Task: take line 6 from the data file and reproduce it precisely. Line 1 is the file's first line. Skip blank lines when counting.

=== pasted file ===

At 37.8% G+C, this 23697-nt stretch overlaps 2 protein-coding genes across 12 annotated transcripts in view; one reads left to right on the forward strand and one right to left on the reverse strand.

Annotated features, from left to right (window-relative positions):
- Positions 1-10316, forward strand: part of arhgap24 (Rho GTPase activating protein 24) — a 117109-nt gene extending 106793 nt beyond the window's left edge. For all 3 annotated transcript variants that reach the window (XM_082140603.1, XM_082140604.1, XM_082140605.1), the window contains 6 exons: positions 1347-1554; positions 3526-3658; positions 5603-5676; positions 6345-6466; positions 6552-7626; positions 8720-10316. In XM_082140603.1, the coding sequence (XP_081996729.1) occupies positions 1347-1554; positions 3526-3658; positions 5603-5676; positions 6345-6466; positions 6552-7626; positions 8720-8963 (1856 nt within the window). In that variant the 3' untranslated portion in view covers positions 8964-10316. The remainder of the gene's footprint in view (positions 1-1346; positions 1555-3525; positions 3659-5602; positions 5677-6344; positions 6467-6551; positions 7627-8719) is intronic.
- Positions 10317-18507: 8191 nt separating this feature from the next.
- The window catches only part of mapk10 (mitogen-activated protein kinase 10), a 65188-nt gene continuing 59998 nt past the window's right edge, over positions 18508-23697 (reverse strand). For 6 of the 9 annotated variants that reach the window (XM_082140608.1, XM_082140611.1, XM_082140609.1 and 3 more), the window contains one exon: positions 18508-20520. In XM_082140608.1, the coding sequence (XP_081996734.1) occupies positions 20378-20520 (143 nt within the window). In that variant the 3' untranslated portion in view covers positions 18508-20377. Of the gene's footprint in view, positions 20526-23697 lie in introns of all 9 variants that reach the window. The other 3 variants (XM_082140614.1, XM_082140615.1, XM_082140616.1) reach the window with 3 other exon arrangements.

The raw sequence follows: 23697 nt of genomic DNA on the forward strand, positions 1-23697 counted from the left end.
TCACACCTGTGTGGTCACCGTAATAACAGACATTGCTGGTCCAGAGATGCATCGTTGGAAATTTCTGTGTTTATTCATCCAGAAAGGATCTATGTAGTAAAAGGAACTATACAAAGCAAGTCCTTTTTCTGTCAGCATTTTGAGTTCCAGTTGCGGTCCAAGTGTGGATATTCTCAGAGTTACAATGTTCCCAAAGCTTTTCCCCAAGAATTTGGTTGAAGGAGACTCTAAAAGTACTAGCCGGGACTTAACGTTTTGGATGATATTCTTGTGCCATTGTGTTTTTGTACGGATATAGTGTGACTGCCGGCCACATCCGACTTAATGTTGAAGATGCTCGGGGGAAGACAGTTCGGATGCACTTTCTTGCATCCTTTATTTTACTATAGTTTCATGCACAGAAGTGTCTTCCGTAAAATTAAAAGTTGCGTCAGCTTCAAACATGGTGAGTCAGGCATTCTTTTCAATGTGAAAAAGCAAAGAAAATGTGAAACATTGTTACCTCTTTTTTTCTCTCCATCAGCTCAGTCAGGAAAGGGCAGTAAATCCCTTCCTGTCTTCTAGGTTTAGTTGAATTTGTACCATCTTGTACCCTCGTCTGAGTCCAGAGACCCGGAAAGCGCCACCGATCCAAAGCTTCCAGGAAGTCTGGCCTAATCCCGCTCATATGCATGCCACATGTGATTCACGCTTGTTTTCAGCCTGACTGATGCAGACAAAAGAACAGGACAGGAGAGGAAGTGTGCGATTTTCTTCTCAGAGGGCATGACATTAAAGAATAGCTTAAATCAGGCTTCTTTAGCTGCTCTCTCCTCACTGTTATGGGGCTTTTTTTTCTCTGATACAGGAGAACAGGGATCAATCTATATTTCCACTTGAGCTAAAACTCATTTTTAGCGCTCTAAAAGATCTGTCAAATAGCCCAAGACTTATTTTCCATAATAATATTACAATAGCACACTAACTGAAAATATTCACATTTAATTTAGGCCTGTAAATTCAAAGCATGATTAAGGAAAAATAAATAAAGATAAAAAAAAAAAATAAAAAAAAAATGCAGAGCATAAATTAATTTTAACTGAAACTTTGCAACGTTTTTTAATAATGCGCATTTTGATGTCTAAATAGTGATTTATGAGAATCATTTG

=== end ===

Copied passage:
The raw sequence follows: 23697 nt of genomic DNA on the forward strand, positions 1-23697 counted from the left end.